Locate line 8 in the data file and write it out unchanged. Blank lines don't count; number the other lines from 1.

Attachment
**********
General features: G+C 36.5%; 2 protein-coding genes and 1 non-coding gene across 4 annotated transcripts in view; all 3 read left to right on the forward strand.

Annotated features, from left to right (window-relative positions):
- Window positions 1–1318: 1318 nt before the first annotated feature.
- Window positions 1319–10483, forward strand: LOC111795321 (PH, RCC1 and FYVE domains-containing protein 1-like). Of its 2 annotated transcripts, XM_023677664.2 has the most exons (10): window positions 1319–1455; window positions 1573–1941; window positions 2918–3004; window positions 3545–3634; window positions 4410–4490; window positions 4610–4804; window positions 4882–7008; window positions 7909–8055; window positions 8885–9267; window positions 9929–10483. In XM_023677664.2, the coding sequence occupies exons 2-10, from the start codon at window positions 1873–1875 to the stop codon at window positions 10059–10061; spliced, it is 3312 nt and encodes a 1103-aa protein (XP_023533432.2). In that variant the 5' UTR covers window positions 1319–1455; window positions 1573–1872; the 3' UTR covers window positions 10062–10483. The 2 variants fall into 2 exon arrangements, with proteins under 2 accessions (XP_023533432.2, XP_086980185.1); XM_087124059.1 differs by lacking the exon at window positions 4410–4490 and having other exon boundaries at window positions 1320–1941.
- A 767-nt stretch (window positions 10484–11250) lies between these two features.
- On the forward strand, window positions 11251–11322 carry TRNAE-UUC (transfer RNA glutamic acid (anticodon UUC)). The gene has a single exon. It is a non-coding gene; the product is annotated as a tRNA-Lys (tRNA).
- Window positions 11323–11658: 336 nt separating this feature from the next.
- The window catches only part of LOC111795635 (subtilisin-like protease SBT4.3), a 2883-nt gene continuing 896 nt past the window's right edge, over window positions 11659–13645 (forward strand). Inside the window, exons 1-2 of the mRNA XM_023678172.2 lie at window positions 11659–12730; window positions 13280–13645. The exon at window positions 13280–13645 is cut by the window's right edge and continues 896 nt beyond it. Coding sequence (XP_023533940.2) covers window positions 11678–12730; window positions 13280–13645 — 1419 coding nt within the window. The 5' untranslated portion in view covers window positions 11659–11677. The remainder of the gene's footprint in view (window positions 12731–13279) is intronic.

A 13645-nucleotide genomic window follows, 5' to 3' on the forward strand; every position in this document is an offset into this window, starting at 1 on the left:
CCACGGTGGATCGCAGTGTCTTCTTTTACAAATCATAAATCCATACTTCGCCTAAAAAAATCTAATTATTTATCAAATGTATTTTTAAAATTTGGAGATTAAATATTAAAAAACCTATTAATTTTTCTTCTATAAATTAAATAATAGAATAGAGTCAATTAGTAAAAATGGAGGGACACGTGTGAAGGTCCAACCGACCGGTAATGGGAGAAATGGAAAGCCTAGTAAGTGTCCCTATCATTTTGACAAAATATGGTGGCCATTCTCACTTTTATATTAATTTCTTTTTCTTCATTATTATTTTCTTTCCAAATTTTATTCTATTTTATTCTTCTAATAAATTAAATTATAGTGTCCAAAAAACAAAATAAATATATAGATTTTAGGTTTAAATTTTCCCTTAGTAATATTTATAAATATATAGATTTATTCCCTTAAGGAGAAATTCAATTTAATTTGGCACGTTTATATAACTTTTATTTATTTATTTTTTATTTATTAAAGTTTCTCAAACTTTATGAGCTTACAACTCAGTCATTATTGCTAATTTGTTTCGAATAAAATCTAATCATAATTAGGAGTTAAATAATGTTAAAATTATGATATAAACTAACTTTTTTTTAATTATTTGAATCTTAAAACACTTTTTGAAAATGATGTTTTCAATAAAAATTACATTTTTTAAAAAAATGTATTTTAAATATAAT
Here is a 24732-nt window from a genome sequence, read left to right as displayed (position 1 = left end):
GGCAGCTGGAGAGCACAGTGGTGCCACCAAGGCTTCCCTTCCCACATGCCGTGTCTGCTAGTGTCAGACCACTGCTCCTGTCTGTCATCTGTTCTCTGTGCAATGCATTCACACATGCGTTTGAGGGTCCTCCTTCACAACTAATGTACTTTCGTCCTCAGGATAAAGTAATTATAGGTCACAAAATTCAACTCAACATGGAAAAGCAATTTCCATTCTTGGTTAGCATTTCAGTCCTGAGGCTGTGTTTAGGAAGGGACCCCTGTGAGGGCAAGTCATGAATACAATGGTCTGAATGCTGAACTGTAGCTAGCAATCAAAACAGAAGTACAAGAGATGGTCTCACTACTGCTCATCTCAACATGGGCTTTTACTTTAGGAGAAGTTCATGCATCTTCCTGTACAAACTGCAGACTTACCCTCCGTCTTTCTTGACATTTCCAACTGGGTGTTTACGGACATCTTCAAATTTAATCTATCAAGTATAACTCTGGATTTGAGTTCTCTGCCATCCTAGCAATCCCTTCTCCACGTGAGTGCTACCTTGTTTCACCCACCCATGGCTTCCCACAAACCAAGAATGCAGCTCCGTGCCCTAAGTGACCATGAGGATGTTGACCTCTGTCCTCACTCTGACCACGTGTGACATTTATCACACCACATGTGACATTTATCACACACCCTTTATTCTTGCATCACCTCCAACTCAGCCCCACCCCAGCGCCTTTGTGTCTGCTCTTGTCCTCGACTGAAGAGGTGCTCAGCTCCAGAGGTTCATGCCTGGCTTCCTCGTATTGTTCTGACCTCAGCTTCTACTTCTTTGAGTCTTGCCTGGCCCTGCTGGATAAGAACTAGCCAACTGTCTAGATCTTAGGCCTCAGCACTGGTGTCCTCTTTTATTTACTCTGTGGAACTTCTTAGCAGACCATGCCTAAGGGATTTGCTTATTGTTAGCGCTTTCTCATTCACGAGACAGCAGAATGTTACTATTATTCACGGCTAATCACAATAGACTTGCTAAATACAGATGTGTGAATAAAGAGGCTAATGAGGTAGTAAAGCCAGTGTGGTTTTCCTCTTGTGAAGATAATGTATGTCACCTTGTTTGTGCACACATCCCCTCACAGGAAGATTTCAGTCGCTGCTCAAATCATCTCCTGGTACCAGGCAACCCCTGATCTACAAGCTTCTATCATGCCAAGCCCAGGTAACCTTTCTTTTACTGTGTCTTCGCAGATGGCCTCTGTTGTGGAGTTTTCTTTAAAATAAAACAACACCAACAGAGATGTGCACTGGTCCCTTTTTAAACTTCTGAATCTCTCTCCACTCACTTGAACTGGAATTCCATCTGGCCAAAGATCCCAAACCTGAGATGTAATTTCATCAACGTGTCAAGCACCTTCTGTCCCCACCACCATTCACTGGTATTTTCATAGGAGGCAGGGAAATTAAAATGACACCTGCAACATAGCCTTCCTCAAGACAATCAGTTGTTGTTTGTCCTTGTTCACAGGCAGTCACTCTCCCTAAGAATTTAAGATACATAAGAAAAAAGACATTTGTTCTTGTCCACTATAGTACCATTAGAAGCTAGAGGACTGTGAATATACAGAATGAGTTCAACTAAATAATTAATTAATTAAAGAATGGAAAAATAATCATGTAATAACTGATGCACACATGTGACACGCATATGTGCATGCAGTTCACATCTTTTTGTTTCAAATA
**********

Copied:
- The window catches only part of LOC111795635 (subtilisin-like protease SBT4.3), a 2883-nt gene continuing 896 nt past the window's right edge, over window positions 11659–13645 (forward strand). Inside the window, exons 1-2 of the mRNA XM_023678172.2 lie at window positions 11659–12730; window positions 13280–13645. The exon at window positions 13280–13645 is cut by the window's right edge and continues 896 nt beyond it. Coding sequence (XP_023533940.2) covers window positions 11678–12730; window positions 13280–13645 — 1419 coding nt within the window. The 5' untranslated portion in view covers window positions 11659–11677. The remainder of the gene's footprint in view (window positions 12731–13279) is intronic.